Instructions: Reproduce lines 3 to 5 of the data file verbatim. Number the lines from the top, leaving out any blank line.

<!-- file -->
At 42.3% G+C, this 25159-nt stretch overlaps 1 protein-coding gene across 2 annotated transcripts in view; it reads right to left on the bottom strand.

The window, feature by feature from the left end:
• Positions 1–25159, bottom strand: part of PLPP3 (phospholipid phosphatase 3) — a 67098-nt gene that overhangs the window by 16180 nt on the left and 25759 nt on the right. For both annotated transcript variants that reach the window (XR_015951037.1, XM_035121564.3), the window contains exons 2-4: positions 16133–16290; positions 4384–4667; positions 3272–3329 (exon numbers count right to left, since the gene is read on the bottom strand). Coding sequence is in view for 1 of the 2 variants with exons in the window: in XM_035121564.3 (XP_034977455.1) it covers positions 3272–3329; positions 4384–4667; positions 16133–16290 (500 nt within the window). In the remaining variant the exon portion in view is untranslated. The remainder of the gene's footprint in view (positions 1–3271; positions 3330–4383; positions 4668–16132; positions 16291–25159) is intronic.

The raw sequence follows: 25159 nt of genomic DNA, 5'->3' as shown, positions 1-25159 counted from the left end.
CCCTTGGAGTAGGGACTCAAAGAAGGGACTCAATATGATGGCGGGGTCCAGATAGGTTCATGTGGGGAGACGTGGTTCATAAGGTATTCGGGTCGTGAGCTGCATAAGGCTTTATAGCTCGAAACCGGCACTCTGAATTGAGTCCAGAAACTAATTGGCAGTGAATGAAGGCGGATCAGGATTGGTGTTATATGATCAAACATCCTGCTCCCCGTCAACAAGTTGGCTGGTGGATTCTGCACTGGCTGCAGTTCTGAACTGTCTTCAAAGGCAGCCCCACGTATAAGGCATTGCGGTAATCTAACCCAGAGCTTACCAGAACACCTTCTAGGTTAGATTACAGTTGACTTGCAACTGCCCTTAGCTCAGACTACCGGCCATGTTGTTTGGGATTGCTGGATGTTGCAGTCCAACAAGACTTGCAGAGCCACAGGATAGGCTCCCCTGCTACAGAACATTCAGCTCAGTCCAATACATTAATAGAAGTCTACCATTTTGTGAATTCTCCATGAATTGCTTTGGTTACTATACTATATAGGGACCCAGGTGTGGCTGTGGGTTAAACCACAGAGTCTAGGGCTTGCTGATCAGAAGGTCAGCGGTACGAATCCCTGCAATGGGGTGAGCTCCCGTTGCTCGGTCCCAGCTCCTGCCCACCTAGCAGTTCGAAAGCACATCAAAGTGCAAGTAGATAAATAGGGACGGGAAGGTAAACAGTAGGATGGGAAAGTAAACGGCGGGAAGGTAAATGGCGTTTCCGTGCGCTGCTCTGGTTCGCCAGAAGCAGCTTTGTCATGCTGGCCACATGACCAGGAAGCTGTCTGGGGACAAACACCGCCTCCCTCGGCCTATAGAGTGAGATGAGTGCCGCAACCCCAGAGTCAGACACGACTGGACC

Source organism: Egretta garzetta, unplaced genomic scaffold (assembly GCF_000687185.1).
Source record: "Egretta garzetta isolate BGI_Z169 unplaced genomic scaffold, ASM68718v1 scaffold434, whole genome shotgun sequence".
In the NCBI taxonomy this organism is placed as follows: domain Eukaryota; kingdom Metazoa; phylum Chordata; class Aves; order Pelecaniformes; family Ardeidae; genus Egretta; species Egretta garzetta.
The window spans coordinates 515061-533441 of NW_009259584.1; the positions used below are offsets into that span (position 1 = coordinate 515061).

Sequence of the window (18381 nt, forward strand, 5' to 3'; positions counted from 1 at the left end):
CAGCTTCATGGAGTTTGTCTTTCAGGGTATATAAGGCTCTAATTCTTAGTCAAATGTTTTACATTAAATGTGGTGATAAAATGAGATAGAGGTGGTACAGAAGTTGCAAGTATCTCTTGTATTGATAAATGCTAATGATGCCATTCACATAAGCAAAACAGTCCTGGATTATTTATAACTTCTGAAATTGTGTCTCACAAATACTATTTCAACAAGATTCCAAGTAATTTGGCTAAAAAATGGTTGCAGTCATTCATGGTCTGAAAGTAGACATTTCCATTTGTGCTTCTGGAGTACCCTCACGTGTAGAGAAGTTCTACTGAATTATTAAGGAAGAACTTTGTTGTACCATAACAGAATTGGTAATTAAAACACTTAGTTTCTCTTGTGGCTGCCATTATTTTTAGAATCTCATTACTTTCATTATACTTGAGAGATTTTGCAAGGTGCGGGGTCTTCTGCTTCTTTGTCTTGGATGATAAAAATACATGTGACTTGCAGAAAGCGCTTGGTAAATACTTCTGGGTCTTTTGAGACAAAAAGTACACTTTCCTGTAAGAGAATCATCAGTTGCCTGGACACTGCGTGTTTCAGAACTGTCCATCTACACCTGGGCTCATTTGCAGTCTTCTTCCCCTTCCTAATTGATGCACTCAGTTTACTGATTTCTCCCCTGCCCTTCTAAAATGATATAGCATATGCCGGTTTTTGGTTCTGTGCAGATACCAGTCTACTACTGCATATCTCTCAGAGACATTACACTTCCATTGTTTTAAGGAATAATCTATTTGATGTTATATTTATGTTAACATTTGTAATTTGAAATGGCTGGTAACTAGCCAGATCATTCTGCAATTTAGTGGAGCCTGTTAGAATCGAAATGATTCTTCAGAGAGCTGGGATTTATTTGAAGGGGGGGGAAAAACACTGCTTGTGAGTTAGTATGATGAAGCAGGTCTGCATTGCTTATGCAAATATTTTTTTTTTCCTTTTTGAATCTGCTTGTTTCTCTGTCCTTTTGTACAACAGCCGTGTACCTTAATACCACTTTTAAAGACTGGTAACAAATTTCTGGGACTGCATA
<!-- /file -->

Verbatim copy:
• Positions 1–25159, bottom strand: part of PLPP3 (phospholipid phosphatase 3) — a 67098-nt gene that overhangs the window by 16180 nt on the left and 25759 nt on the right. For both annotated transcript variants that reach the window (XR_015951037.1, XM_035121564.3), the window contains exons 2-4: positions 16133–16290; positions 4384–4667; positions 3272–3329 (exon numbers count right to left, since the gene is read on the bottom strand). Coding sequence is in view for 1 of the 2 variants with exons in the window: in XM_035121564.3 (XP_034977455.1) it covers positions 3272–3329; positions 4384–4667; positions 16133–16290 (500 nt within the window). In the remaining variant the exon portion in view is untranslated. The remainder of the gene's footprint in view (positions 1–3271; positions 3330–4383; positions 4668–16132; positions 16291–25159) is intronic.

The raw sequence follows: 25159 nt of genomic DNA, 5'->3' as shown, positions 1-25159 counted from the left end.
CCCTTGGAGTAGGGACTCAAAGAAGGGACTCAATATGATGGCGGGGTCCAGATAGGTTCATGTGGGGAGACGTGGTTCATAAGGTATTCGGGTCGTGAGCTGCATAAGGCTTTATAGCTCGAAACCGGCACTCTGAATTGAGTCCAGAAACTAATTGGCAGTGAATGAAGGCGGATCAGGATTGGTGTTATATGATCAAACATCCTGCTCCCCGTCAACAAGTTGGCTGGTGGATTCTGCACTGGCTGCAGTTCTGAACTGTCTTCAAAGGCAGCCCCACGTATAAGGCATTGCGGTAATCTAACCCAGAGCTTACCAGAACACCTTCTAGGTTAGATTACAGTTGACTTGCAACTGCCCTTAGCTCAGACTACCGGCCATGTTGTTTGGGATTGCTGGATGTTGCAGTCCAACAAGACTTGCAGAGCCACAGGATAGGCTCCCCTGCTACAGAACATTCAGCTCAGTCCAATACATTAATAGAAGTCTACCATTTTGTGAATTCTCCATGAATTGCTTTGGTTACTATACTATATAGGGACCCAGGTGTGGCTGTGGGTTAAACCACAGAGTCTAGGGCTTGCTGATCAGAAGGTCAGCGGTACGAATCCCTGCAATGGGGTGAGCTCCCGTTGCTCGGTCCCAGCTCCTGCCCACCTAGCAGTTCGAAAGCACATCAAAGTGCAAGTAGATAAATAGGGACGGGAAGGTAAACAGTAGGATGGGAAAGTAAACGGCGGGAAGGTAAATGGCGTTTCCGTGCGCTGCTCTGGTTCGCCAGAAGCAGCTTTGTCATGCTGGCCACATGACCAGGAAGCTGTCTGGGGACAAACACCGCCTCCCTCGGCCTATAGAGTGAGATGAGTGCCGCAACCCCAGAGTCAGACACGACTGGACC